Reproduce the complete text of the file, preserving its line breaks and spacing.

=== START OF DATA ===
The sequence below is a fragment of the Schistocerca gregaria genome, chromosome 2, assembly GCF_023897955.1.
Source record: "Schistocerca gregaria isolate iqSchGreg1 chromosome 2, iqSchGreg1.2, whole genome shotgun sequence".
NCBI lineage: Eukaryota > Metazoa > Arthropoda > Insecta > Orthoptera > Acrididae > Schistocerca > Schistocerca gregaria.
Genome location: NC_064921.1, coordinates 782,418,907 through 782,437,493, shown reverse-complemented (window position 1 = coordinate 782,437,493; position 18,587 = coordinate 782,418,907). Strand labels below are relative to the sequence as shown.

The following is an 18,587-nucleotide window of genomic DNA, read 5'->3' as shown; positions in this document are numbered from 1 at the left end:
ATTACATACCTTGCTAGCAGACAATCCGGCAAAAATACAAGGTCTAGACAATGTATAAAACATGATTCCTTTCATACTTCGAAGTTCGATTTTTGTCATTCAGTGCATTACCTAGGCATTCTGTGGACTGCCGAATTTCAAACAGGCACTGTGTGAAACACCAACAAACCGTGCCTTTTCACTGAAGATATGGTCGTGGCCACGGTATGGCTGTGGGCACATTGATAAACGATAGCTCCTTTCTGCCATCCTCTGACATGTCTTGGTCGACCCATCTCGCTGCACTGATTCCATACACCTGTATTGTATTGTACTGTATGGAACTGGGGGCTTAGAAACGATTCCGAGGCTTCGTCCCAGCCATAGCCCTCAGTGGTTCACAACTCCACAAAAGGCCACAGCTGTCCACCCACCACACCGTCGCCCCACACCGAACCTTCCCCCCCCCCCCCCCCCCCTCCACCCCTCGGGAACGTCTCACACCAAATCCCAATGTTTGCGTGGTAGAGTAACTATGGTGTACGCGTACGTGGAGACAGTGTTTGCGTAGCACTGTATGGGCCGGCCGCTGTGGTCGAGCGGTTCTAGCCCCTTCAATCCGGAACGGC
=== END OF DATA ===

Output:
The sequence below is a fragment of the Schistocerca gregaria genome, chromosome 2, assembly GCF_023897955.1.
Source record: "Schistocerca gregaria isolate iqSchGreg1 chromosome 2, iqSchGreg1.2, whole genome shotgun sequence".
NCBI lineage: Eukaryota > Metazoa > Arthropoda > Insecta > Orthoptera > Acrididae > Schistocerca > Schistocerca gregaria.
Genome location: NC_064921.1, coordinates 782,418,907 through 782,437,493, shown reverse-complemented (window position 1 = coordinate 782,437,493; position 18,587 = coordinate 782,418,907). Strand labels below are relative to the sequence as shown.

The following is an 18,587-nucleotide window of genomic DNA, read 5'->3' as shown; positions in this document are numbered from 1 at the left end:
ATTACATACCTTGCTAGCAGACAATCCGGCAAAAATACAAGGTCTAGACAATGTATAAAACATGATTCCTTTCATACTTCGAAGTTCGATTTTTGTCATTCAGTGCATTACCTAGGCATTCTGTGGACTGCCGAATTTCAAACAGGCACTGTGTGAAACACCAACAAACCGTGCCTTTTCACTGAAGATATGGTCGTGGCCACGGTATGGCTGTGGGCACATTGATAAACGATAGCTCCTTTCTGCCATCCTCTGACATGTCTTGGTCGACCCATCTCGCTGCACTGATTCCATACACCTGTATTGTATTGTACTGTATGGAACTGGGGGCTTAGAAACGATTCCGAGGCTTCGTCCCAGCCATAGCCCTCAGTGGTTCACAACTCCACAAAAGGCCACAGCTGTCCACCCACCACACCGTCGCCCCACACCGAACCTTCCCCCCCCCCCCCCCCCCCTCCACCCCTCGGGAACGTCTCACACCAAATCCCAATGTTTGCGTGGTAGAGTAACTATGGTGTACGCGTACGTGGAGACAGTGTTTGCGTAGCACTGTATGGGCCGGCCGCTGTGGTCGAGCGGTTCTAGCCCCTTCAATCCGGAACGGC